Yes, sexting can be a really fun way to build the flirtation and anticipation levels in your relationship, but are you ready to take that step? "First, let's clarify that there are two different types of "sexts," verbal and visual. That said, you can pretty much spew as much filth as you would be comfortable throwing around in the bedroom (and for most, probably even more) in a verbal sext," says Gregory Nawalanic, Psy.D., a psychologist in Los Angeles, California.
However, it is a great idea to test the waters through some playful banter to feel out your partner's comfort with proceeding in this direction. If they respond with a very neutral comment or don't respond at all to a few playful invitations, it might be best not to proceed. "As for how to verbally sext? You're going to want to get in touch with your inner porn star and assess your comfort level with the specific terms of the genre. For example, there are at least seventeen more alluring ways to say something like, 'Oh, my vagina is getting so lubricated at the thought of your penis. I can't wait for coitus.' Play around over a bottle of wine one night and find the specific verbiage that speaks to you before unleashing it on an unsuspecting partner. That said, it's unequivocally important to assure that the two of you are on at least the same page in terms of attraction. Nothing can turn a fledgling relationship downhill as fast as coming on too strong when the other person isn't in the same place. It can appear somewhat desperate or even creepy, depending," says Nawalanic.
As for the visual sexts? Well, welcome to the big leagues!
Sexting: To some, it can be seen as the modern-day equivalent of a steamy love letter. To others, it comes off as downright creepy. So how do you tell if your erotic message is going to be well received or returned to sender?
"Sexts are meant to entice and to build arousal until two people can physically pick up where their digital foreplay left off. They should not stand alone, and should not be sent to someone who has not already expressed interest," says Dr. Emily Morse, a sexologist, host of the Sex With Emily podcast, and cofounder of Emily & Tony.
1. Is this sext unsolicited?
Context is very important when it comes to the success of a sext, says Dr. Morse. Has the conversation/relationship been building up to this? Or are you throwing it out as a Hail Mary, hoping to get something positive back? If a woman was walking down the street and out of nowhere, a man flashed her his junk, would she immediately flash hers back? No, she would probably call the police. "Uninvited sexual advances in the real world are considered a form of assault, so why would they be OK over text? Lay the groundwork, test the waters for sexting and build up to it," says Morse.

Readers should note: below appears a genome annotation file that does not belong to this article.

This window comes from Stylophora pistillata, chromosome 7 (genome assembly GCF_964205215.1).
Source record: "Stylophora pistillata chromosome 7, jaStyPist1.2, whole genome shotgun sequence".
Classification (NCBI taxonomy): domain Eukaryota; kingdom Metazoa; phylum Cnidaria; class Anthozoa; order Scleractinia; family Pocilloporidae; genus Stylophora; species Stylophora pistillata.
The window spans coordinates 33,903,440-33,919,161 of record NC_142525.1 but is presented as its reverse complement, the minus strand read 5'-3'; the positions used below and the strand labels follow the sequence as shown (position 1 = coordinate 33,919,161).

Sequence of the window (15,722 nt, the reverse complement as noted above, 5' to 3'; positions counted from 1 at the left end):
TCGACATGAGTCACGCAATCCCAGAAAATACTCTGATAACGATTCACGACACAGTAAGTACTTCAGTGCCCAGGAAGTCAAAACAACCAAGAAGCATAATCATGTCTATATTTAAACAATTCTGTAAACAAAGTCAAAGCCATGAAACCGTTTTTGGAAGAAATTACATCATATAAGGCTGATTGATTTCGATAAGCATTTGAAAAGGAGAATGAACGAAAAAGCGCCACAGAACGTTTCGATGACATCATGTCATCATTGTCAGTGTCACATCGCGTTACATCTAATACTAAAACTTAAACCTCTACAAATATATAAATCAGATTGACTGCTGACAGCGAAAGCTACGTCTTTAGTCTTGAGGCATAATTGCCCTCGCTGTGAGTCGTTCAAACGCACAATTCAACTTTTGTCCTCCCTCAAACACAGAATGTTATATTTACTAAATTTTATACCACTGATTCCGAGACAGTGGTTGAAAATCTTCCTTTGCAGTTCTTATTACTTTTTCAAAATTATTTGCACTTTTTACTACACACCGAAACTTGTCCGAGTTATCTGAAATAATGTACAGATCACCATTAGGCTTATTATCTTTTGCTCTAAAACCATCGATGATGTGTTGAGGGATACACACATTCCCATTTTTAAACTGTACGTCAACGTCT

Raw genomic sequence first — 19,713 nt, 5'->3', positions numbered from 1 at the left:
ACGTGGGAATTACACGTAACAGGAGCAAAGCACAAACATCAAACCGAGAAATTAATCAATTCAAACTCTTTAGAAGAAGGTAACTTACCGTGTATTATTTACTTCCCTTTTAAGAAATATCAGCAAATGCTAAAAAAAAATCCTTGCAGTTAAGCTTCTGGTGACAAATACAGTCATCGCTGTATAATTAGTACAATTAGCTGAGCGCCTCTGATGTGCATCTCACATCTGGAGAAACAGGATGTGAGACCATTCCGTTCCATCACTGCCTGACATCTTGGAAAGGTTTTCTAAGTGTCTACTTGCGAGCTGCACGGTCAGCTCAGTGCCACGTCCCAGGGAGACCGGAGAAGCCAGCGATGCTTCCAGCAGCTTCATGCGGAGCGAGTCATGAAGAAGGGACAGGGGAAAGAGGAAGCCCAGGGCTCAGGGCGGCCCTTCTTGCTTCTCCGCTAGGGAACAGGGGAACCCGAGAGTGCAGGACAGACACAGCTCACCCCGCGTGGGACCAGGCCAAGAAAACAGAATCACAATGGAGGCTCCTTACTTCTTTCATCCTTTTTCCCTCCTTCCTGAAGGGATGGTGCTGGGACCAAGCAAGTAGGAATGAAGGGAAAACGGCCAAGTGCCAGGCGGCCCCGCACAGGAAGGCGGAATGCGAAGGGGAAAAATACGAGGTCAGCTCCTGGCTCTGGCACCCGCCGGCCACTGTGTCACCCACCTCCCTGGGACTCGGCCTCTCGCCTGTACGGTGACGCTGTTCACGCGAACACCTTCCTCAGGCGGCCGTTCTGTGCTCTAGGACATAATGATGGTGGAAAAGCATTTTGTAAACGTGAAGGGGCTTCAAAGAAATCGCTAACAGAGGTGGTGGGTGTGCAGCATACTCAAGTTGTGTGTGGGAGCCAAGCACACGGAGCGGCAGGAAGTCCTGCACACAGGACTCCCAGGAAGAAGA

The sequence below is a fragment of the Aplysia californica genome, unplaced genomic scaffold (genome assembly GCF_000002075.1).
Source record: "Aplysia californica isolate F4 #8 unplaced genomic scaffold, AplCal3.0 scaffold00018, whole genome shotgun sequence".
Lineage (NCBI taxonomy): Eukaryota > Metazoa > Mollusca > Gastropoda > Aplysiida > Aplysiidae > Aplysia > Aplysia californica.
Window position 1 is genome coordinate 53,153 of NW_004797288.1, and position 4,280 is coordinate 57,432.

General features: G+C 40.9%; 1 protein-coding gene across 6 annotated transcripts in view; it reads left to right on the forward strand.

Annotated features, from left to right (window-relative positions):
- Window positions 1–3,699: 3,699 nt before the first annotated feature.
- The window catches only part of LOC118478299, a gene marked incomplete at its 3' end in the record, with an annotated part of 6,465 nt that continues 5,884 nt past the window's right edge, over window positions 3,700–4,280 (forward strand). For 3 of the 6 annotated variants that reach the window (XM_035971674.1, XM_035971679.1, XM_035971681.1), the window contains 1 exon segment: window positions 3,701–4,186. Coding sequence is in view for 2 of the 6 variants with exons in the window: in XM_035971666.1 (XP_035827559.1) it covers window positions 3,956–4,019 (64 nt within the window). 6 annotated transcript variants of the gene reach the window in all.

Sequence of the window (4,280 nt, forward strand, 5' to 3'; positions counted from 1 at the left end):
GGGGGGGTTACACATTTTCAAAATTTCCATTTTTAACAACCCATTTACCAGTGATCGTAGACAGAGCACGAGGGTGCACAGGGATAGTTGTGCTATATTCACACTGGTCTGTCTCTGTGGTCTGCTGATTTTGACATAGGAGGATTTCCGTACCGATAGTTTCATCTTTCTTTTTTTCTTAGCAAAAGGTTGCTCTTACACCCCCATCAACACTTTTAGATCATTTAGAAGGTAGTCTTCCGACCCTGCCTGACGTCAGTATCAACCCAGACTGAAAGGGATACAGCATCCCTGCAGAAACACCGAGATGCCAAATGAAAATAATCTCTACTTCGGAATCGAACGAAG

2. Am I intoxicated?
Remember when drunk dialing was the most embarrassing thing a person could do under the influence? At least with a late night drunk dial, you run the chance of the person being asleep and missing the call, says Dr. Morse. The next morning, when they call back, you’ve had plenty of time to make something better up than, “I wanted to see you naked.” Text messages are not so forgiving. Instead, that person wakes up to a slew of garbled messages, mostly sexual in nature, and perhaps a sloppy selfie or two... not so enticing. "If you have to close one eye and lean against something to send a sext, trust me -- it can wait until the morning," says Morse.
Lots of states are struggling to develop legislation to keep up with the high prevalence of under-age sexting. Important because? "According to most existing statutes, anyone found in possession of, or creating, an image sexually depicting an individual under the age of 18 could face child pornography charges and become subject to felonious charges and possibly inclusion on a sex offender registry," says Nawalanic.
4. Risk versus reward
Bear in mind that whatever you send to someone could quickly be sent to countless others. If you don't care who sees? Fire away. But if you wouldn't want a stranger on the street to see what you're sending, it's probably best to think twice. "The risk is that you've been exposed to the internet, the reward is that someone you're dating gets aroused. You do the math," says Nawalanic.
5. Keep your face and your naughty bits separate.
If you send nude body shots, you always have the ability to deny that it's you spread eagle. If you include your face, EVEN if you argue that it's the best Photoshop job in the history of the world, people have seen your business and they aren't going to buy it, says Nawalanic.
6. Gauge the level of intimacy.
"If it's only been a day or two and the other party is peppering your phone with pics of (typically) his junk, this likely isn't someone who values the privacy of your intimate bits. He's probably not the best outlet for your expression," says Nawalanic. And if you actually intended for lots of people to see you nude, keep Playboy in mind. At least they'll pay you for it!
7. Beware the dreaded catfish
Just because someone sends you a nude, does not oblige you to return. Until you've been with someone intimately, you can't verify that the image they've sent is of themselves. "There are a lot of sick people out there who will recycle other images they've found on the internet and pass them off as their own in hopes of getting your nude images. Keep this in mind at all time," says Nawalanic.
Images: Pexels; Giphy